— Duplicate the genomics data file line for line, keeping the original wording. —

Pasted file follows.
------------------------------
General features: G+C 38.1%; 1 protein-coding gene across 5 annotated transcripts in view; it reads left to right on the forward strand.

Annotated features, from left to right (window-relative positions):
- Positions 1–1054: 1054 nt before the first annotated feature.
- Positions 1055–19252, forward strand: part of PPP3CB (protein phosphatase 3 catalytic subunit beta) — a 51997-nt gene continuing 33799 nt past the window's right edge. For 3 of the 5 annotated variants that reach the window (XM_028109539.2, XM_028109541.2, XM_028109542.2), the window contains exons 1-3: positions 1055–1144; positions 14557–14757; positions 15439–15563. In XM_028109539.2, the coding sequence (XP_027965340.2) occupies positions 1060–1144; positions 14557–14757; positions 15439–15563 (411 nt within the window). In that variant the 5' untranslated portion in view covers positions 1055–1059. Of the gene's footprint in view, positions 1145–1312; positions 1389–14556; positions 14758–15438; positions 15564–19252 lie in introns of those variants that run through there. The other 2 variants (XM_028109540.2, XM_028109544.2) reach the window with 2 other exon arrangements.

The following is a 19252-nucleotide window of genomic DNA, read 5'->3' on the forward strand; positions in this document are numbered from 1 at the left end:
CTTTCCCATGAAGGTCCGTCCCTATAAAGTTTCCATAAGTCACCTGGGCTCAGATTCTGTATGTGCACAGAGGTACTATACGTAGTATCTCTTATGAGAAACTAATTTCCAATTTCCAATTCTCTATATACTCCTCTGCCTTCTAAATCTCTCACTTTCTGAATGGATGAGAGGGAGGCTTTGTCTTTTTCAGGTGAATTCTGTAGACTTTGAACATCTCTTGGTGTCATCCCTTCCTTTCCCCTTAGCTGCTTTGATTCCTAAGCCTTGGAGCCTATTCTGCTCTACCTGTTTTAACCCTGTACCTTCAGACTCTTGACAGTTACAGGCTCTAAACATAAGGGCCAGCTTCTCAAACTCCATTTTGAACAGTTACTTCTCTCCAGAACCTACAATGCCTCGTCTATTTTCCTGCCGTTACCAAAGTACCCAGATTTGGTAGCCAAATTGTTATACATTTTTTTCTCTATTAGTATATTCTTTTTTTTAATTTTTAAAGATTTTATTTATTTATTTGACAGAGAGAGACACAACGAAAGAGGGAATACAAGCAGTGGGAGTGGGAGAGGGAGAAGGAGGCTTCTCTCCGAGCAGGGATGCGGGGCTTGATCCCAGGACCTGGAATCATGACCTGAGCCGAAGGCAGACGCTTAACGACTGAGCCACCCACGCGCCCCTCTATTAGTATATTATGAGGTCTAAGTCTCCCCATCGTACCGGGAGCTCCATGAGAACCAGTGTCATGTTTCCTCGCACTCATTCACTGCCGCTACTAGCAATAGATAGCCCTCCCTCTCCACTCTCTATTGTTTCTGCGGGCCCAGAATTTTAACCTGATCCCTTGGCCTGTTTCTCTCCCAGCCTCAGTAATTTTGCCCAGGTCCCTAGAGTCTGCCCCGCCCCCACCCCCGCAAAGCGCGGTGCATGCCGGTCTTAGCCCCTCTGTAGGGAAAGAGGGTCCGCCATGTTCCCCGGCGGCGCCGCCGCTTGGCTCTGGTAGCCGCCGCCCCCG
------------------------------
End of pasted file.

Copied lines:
General features: G+C 38.1%; 1 protein-coding gene across 5 annotated transcripts in view; it reads left to right on the forward strand.

Annotated features, from left to right (window-relative positions):
- Positions 1–1054: 1054 nt before the first annotated feature.
- Positions 1055–19252, forward strand: part of PPP3CB (protein phosphatase 3 catalytic subunit beta) — a 51997-nt gene continuing 33799 nt past the window's right edge. For 3 of the 5 annotated variants that reach the window (XM_028109539.2, XM_028109541.2, XM_028109542.2), the window contains exons 1-3: positions 1055–1144; positions 14557–14757; positions 15439–15563. In XM_028109539.2, the coding sequence (XP_027965340.2) occupies positions 1060–1144; positions 14557–14757; positions 15439–15563 (411 nt within the window). In that variant the 5' untranslated portion in view covers positions 1055–1059. Of the gene's footprint in view, positions 1145–1312; positions 1389–14556; positions 14758–15438; positions 15564–19252 lie in introns of those variants that run through there. The other 2 variants (XM_028109540.2, XM_028109544.2) reach the window with 2 other exon arrangements.

The following is a 19252-nucleotide window of genomic DNA, read 5'->3' on the forward strand; positions in this document are numbered from 1 at the left end:
CTTTCCCATGAAGGTCCGTCCCTATAAAGTTTCCATAAGTCACCTGGGCTCAGATTCTGTATGTGCACAGAGGTACTATACGTAGTATCTCTTATGAGAAACTAATTTCCAATTTCCAATTCTCTATATACTCCTCTGCCTTCTAAATCTCTCACTTTCTGAATGGATGAGAGGGAGGCTTTGTCTTTTTCAGGTGAATTCTGTAGACTTTGAACATCTCTTGGTGTCATCCCTTCCTTTCCCCTTAGCTGCTTTGATTCCTAAGCCTTGGAGCCTATTCTGCTCTACCTGTTTTAACCCTGTACCTTCAGACTCTTGACAGTTACAGGCTCTAAACATAAGGGCCAGCTTCTCAAACTCCATTTTGAACAGTTACTTCTCTCCAGAACCTACAATGCCTCGTCTATTTTCCTGCCGTTACCAAAGTACCCAGATTTGGTAGCCAAATTGTTATACATTTTTTTCTCTATTAGTATATTCTTTTTTTTAATTTTTAAAGATTTTATTTATTTATTTGACAGAGAGAGACACAACGAAAGAGGGAATACAAGCAGTGGGAGTGGGAGAGGGAGAAGGAGGCTTCTCTCCGAGCAGGGATGCGGGGCTTGATCCCAGGACCTGGAATCATGACCTGAGCCGAAGGCAGACGCTTAACGACTGAGCCACCCACGCGCCCCTCTATTAGTATATTATGAGGTCTAAGTCTCCCCATCGTACCGGGAGCTCCATGAGAACCAGTGTCATGTTTCCTCGCACTCATTCACTGCCGCTACTAGCAATAGATAGCCCTCCCTCTCCACTCTCTATTGTTTCTGCGGGCCCAGAATTTTAACCTGATCCCTTGGCCTGTTTCTCTCCCAGCCTCAGTAATTTTGCCCAGGTCCCTAGAGTCTGCCCCGCCCCCACCCCCGCAAAGCGCGGTGCATGCCGGTCTTAGCCCCTCTGTAGGGAAAGAGGGTCCGCCATGTTCCCCGGCGGCGCCGCCGCTTGGCTCTGGTAGCCGCCGCCCCCG